Thursday, 21 June 2018 02:20

Black Hawks Down? Pentagon Admits Russian Chopper Trumps US

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The U.S. Army’s Sikorsky UH-60 Black Hawk helicopters have fewer capabilities for critical missions than the Russian-made Mil Mi-17 (NATO reporting name: Hip) helicopters operating in Afghanistan’s Air Force, according to a new report from the Pentagon’s inspector general.

Afghan Armed Forces, which are jointly working with the Pentagon to develop and extend its Air Force’s capacities, have been flying the Russian-made helicopters since the early 1980s.

In response to President Putin’s covert/overt military operations in Ukraine and parts of the Middle East, U.S. lawmakers recently asked the Pentagon to phase out the Mi-17 sold by Rosoboronexport, Russia’s state-owned weapons exporter — in favor of American made helicopters in Afghanistan’s Air Force.

An Afghan Mi-17 helicopter flown by Lt. Col. Bakhtullah, 377th Afghan Air Force Squadron commander, takes off for an air-assault training flight, May 29 from Kabul International Airport, Afghanistan (2013). (Source: Afghanistan Air Force)

The transition to Black Hawk helicopters “presents several challenges that have yet to be fully addressed,” Pentagon Inspector General Glenn Fine wrote in a quarterly report, available to the public, on overseas contingency operations, posted last month after the first Black Hawk became operational in Afghanistan’s Air Force.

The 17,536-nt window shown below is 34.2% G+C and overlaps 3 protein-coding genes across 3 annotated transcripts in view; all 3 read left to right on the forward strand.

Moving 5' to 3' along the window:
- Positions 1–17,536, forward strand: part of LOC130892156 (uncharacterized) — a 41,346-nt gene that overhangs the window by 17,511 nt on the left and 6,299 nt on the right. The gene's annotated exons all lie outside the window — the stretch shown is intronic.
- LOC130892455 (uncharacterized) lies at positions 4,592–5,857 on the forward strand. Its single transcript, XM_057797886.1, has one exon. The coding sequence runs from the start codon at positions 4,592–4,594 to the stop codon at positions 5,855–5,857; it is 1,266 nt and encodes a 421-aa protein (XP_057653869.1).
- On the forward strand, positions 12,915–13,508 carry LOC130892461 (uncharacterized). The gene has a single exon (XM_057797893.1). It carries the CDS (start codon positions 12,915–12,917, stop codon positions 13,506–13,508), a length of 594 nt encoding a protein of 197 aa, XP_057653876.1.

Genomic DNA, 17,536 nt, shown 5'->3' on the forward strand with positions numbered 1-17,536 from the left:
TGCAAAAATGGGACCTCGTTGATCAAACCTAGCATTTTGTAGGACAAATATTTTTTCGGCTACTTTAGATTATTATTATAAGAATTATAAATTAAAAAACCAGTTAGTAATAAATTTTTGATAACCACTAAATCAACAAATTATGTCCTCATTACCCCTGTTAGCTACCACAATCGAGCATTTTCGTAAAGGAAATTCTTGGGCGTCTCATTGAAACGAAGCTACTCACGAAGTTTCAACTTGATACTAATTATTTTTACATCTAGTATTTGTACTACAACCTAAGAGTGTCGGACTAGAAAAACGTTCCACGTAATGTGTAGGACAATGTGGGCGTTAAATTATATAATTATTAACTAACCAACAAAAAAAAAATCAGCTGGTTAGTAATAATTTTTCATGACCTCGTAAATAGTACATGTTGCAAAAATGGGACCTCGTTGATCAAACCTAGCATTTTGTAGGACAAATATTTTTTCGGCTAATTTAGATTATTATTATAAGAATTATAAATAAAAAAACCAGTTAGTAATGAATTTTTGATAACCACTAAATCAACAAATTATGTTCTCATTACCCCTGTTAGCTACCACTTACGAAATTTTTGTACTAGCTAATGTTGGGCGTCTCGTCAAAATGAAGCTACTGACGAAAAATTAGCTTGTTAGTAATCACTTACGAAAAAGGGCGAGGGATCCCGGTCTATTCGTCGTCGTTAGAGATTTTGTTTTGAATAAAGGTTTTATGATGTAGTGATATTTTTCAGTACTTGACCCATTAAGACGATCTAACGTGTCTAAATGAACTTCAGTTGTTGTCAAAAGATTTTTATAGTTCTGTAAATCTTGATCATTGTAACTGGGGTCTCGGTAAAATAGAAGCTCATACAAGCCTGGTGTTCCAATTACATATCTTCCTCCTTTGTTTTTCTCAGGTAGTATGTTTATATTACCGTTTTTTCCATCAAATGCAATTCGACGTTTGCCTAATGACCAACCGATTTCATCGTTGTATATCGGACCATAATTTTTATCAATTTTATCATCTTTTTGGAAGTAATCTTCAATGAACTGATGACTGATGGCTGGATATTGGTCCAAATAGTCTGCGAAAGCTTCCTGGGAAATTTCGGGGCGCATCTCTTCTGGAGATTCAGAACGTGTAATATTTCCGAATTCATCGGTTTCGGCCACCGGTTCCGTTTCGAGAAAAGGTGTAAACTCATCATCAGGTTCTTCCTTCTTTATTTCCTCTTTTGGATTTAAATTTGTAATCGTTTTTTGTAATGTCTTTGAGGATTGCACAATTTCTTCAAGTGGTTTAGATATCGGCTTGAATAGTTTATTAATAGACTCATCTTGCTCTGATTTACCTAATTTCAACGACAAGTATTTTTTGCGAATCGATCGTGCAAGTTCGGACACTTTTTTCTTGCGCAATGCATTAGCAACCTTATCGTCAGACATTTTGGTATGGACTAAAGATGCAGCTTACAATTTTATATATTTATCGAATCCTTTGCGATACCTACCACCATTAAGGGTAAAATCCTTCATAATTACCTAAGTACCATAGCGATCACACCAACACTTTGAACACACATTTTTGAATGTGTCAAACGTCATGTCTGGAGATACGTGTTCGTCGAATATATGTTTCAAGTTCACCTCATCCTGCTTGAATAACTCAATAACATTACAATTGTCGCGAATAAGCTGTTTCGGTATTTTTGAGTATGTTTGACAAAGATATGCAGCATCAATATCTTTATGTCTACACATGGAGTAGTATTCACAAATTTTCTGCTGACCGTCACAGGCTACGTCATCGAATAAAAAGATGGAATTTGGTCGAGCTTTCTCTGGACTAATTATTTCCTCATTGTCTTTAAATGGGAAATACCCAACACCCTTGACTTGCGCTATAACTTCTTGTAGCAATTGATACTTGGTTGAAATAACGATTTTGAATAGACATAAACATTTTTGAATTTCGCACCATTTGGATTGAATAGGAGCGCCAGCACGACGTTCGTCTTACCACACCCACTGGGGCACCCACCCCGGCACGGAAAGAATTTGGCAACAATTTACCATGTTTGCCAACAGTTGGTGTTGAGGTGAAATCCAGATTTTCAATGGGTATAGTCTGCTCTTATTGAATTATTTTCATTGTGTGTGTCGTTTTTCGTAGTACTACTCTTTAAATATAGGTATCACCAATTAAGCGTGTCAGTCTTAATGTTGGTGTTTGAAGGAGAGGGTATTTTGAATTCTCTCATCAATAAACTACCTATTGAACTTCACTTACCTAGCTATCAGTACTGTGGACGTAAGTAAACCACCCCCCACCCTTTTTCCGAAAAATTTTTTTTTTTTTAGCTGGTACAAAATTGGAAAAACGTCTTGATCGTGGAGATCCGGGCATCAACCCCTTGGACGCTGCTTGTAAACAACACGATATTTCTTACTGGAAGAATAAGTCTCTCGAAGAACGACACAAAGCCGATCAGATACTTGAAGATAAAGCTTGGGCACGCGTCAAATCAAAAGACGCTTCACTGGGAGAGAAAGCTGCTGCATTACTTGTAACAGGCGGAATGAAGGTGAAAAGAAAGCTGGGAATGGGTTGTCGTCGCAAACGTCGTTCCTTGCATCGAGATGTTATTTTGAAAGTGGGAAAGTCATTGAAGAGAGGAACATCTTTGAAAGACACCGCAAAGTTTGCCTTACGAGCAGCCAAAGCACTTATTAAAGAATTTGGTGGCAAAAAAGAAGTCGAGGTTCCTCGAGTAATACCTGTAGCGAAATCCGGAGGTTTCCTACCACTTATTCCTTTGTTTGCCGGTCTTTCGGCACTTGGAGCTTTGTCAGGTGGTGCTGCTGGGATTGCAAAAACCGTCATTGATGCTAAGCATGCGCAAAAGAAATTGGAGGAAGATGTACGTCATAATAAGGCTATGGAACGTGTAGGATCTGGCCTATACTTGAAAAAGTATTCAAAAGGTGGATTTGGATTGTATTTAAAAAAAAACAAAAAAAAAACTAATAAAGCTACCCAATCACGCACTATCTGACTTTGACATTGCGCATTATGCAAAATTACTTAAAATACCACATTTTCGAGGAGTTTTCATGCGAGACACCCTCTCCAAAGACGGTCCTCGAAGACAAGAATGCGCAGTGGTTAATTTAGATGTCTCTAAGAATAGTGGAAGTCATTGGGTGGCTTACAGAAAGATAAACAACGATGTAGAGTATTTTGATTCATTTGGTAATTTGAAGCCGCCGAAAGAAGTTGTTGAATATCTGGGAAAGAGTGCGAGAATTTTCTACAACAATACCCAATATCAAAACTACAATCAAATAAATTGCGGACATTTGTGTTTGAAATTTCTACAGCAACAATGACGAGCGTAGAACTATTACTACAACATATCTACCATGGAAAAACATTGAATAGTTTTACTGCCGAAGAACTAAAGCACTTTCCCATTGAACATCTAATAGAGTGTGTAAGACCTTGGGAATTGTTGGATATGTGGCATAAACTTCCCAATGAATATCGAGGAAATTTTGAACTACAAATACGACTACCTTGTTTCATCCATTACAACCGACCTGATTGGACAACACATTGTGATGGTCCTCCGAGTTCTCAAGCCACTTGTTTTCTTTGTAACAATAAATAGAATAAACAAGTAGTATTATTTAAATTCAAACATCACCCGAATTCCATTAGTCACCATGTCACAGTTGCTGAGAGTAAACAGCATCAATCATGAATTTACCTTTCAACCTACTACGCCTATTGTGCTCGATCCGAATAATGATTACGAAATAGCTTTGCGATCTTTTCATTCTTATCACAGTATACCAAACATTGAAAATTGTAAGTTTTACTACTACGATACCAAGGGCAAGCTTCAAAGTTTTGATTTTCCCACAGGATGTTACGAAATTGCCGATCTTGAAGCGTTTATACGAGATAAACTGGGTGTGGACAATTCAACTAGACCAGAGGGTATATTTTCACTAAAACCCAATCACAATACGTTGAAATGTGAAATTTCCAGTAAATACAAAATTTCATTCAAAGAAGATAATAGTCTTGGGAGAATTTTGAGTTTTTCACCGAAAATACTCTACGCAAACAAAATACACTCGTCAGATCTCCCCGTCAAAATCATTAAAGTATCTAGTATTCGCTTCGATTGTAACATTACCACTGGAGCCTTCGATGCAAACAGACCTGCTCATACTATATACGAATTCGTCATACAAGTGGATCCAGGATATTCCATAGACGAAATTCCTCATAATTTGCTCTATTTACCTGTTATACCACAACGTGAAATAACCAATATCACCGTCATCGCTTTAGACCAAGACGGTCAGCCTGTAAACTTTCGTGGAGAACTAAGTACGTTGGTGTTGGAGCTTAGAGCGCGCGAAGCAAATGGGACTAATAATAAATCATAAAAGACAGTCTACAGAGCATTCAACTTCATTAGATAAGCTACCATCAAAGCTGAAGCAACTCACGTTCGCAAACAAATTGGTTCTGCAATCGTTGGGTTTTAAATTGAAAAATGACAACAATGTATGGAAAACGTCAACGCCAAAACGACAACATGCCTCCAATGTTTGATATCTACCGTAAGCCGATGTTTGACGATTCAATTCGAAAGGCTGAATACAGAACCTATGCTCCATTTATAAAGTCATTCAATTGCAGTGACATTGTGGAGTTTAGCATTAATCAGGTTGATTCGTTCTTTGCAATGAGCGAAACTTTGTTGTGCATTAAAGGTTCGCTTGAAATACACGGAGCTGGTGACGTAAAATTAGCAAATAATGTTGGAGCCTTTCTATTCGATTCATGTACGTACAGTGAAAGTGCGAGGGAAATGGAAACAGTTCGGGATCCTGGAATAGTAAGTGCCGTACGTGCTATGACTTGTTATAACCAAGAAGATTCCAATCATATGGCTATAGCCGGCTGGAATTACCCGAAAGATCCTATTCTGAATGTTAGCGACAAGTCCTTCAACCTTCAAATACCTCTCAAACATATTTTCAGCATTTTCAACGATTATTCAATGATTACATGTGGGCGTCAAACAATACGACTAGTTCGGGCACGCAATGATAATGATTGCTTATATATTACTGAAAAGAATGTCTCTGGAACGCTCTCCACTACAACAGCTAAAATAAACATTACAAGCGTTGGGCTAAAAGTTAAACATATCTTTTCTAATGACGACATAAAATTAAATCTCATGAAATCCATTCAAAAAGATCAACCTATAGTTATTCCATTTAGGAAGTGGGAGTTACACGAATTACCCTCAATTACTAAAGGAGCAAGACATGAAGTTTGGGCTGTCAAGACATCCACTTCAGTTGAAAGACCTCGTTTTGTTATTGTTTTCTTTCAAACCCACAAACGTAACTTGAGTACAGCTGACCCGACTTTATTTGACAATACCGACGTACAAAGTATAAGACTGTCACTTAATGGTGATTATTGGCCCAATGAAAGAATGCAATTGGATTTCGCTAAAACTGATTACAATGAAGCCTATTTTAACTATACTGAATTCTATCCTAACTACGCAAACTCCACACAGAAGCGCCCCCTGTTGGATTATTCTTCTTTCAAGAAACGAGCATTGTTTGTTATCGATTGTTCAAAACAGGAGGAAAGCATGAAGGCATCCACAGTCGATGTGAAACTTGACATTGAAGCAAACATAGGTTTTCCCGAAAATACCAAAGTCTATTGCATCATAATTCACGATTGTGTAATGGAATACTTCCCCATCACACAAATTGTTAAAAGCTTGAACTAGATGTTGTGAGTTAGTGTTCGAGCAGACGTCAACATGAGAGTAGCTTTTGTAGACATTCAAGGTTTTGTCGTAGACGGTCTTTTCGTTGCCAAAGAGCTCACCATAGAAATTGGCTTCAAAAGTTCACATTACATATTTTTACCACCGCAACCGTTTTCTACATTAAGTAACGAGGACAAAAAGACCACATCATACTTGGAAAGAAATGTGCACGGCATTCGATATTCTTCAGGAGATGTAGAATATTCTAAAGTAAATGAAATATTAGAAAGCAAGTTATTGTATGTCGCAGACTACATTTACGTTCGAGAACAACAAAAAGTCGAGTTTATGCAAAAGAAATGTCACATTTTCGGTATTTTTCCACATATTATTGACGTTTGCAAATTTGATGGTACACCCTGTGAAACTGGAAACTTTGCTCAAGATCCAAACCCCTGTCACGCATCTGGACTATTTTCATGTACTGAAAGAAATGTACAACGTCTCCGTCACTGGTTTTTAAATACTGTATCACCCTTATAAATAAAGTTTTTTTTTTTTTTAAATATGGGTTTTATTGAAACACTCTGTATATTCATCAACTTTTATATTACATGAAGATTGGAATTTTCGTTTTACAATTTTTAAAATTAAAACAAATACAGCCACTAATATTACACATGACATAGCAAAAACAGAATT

“Black Hawks do not have the lift capacity of Mi-17s. They are unable to accommodate some of the larger cargo items the Mi-17s can carry, and in general, it takes almost two Black Hawks to carry the load of a single Mi-17.

Furthermore, unlike Mi-17s, Black Hawks cannot fly at high elevations and, as such, cannot operate in remote regions of Afghanistan where Mi-17s operate.

According to 9th Air and Space Expeditionary Task Force-Afghanistan (9th AETF-A), the Mi-17s will play a “crucial role” in the near term fighting season. In the future, as Mi-17s phase-out of service, the aforementioned challenges will become more pronounced.”

The Pentagon’s inspector general detailed in the report that by the end of 2019, the Mi-17 helicopter inventory is expected to be reduced from 47 to 20. The fleet size is scheduled to decrease to 18 by the end of 2021 and then to 12 by the second half of 2022.

Bloomberg said that in 2017, after months of lobbying by Connecticut lawmakers, where the Black Hawk is manufactured (how convenient), Congress appropriated more than 800 million dollars for Afghanistan’s Air Force modernization program.

As of March 2018, the Pentagon delivered 8 Black Hawks with another 45 expected to arrive in the near term — with a total 159 planned over the next few years.

Army Lieutenant Colonel Kone Faulkner, a Pentagon spokesman, told Bloomberg in an email that the Defense Department concluded that Black Hawks could only perform 90 percent of the Afghanistan missions the Mi-17 fleet was performing.

Faulkner tried to spin a few positives about the Black Hawk, which he said, it “can fly at the required mission altitudes at which the Afghan Mi-17 missions are typically flown.”


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